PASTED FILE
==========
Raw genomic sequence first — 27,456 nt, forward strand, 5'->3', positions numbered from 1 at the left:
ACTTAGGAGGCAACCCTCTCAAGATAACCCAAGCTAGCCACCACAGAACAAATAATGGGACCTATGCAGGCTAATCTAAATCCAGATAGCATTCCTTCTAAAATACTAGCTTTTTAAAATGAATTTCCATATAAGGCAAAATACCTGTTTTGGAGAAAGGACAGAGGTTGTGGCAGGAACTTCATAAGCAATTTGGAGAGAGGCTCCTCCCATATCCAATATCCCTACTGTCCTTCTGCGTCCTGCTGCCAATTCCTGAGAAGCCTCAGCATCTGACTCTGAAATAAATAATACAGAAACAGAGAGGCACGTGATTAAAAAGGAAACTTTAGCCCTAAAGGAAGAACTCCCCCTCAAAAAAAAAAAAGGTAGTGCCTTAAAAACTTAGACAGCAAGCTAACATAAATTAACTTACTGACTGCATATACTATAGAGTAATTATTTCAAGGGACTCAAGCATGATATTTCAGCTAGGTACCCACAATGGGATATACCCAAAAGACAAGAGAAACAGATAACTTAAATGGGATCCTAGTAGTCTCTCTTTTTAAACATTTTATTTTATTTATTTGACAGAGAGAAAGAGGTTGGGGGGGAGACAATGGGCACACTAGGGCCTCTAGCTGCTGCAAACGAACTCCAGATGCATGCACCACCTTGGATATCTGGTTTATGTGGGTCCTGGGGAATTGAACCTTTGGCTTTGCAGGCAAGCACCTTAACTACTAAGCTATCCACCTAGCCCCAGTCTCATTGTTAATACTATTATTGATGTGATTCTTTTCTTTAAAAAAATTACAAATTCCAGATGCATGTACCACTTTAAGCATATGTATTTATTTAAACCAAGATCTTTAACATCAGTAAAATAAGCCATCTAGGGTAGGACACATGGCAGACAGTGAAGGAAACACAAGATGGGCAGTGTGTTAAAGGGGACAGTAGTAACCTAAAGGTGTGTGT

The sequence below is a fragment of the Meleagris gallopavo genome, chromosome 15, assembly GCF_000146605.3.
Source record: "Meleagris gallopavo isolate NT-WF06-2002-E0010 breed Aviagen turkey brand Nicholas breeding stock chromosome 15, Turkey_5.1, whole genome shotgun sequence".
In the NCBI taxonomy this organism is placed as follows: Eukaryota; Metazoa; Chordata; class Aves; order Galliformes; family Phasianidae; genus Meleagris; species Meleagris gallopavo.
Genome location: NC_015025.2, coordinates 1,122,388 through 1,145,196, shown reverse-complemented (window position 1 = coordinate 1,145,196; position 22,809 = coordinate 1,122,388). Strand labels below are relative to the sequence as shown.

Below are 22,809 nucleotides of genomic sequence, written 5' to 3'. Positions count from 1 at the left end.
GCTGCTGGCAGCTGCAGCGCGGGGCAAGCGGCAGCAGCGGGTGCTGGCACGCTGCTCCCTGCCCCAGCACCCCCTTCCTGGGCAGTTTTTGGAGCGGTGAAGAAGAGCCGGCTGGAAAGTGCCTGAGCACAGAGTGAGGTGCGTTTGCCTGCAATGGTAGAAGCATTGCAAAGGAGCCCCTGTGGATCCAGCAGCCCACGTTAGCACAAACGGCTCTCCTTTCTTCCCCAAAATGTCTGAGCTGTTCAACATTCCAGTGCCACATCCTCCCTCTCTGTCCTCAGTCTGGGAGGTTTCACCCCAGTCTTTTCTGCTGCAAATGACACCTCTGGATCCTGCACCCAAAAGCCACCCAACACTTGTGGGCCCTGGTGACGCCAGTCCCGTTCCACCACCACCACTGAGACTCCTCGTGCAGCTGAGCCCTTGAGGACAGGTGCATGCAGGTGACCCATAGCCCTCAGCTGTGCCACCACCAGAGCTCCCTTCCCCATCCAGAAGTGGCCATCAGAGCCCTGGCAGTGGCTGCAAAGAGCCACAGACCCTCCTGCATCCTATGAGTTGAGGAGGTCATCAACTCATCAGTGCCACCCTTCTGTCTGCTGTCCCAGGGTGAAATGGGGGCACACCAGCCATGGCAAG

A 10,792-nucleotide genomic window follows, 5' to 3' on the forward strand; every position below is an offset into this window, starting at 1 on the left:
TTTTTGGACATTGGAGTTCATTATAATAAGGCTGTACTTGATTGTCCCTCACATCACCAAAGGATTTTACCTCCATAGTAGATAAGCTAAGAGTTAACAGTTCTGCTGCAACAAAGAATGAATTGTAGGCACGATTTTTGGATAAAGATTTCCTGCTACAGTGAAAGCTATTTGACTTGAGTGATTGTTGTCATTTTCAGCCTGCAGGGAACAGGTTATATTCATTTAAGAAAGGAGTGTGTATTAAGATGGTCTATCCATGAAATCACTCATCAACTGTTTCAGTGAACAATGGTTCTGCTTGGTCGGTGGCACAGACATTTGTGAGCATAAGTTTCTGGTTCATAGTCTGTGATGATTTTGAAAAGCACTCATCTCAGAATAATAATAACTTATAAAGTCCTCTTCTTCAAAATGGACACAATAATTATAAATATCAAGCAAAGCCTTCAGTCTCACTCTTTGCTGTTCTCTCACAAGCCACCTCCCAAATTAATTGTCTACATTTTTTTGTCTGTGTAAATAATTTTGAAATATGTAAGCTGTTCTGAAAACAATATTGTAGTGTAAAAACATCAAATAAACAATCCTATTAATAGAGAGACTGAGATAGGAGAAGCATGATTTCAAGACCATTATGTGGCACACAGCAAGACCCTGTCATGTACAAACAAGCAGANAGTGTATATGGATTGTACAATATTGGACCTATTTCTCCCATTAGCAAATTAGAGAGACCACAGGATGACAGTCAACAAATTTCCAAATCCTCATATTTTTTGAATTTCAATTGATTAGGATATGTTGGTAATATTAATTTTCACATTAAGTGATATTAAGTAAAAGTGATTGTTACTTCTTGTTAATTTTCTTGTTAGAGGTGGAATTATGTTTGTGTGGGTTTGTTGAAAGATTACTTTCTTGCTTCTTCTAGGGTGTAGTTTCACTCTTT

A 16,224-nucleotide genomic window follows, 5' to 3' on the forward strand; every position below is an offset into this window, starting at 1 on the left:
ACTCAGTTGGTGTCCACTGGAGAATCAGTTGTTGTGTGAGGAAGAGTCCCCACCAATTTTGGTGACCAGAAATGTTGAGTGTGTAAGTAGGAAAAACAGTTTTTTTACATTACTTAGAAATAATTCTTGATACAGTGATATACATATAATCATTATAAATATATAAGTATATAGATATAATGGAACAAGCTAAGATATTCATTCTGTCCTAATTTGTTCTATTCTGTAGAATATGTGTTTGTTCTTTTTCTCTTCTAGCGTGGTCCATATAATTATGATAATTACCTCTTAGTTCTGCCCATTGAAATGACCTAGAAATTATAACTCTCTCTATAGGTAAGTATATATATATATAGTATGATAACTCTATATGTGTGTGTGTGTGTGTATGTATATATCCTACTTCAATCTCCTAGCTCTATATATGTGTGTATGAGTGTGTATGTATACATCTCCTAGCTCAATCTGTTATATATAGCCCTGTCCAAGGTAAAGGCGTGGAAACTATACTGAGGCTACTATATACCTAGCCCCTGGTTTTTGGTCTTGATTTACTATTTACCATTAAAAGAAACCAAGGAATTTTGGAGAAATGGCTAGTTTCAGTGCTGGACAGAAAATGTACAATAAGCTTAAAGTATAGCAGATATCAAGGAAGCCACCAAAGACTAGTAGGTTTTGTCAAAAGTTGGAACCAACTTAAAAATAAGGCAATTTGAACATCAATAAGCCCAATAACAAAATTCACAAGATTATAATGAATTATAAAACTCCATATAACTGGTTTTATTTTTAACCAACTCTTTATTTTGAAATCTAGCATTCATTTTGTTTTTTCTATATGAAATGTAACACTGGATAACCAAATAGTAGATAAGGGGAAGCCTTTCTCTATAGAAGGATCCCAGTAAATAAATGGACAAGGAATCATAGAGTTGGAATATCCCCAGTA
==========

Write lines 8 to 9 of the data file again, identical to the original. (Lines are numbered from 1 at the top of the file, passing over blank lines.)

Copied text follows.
GCTGCTGGCAGCTGCAGCGCGGGGCAAGCGGCAGCAGCGGGTGCTGGCACGCTGCTCCCTGCCCCAGCACCCCCTTCCTGGGCAGTTTTTGGAGCGGTGAAGAAGAGCCGGCTGGAAAGTGCCTGAGCACAGAGTGAGGTGCGTTTGCCTGCAATGGTAGAAGCATTGCAAAGGAGCCCCTGTGGATCCAGCAGCCCACGTTAGCACAAACGGCTCTCCTTTCTTCCCCAAAATGTCTGAGCTGTTCAACATTCCAGTGCCACATCCTCCCTCTCTGTCCTCAGTCTGGGAGGTTTCACCCCAGTCTTTTCTGCTGCAAATGACACCTCTGGATCCTGCACCCAAAAGCCACCCAACACTTGTGGGCCCTGGTGACGCCAGTCCCGTTCCACCACCACCACTGAGACTCCTCGTGCAGCTGAGCCCTTGAGGACAGGTGCATGCAGGTGACCCATAGCCCTCAGCTGTGCCACCACCAGAGCTCCCTTCCCCATCCAGAAGTGGCCATCAGAGCCCTGGCAGTGGCTGCAAAGAGCCACAGACCCTCCTGCATCCTATGAGTTGAGGAGGTCATCAACTCATCAGTGCCACCCTTCTGTCTGCTGTCCCAGGGTGAAATGGGGGCACACCAGCCATGGCAAG

A 10,792-nucleotide genomic window follows, 5' to 3' on the forward strand; every position below is an offset into this window, starting at 1 on the left: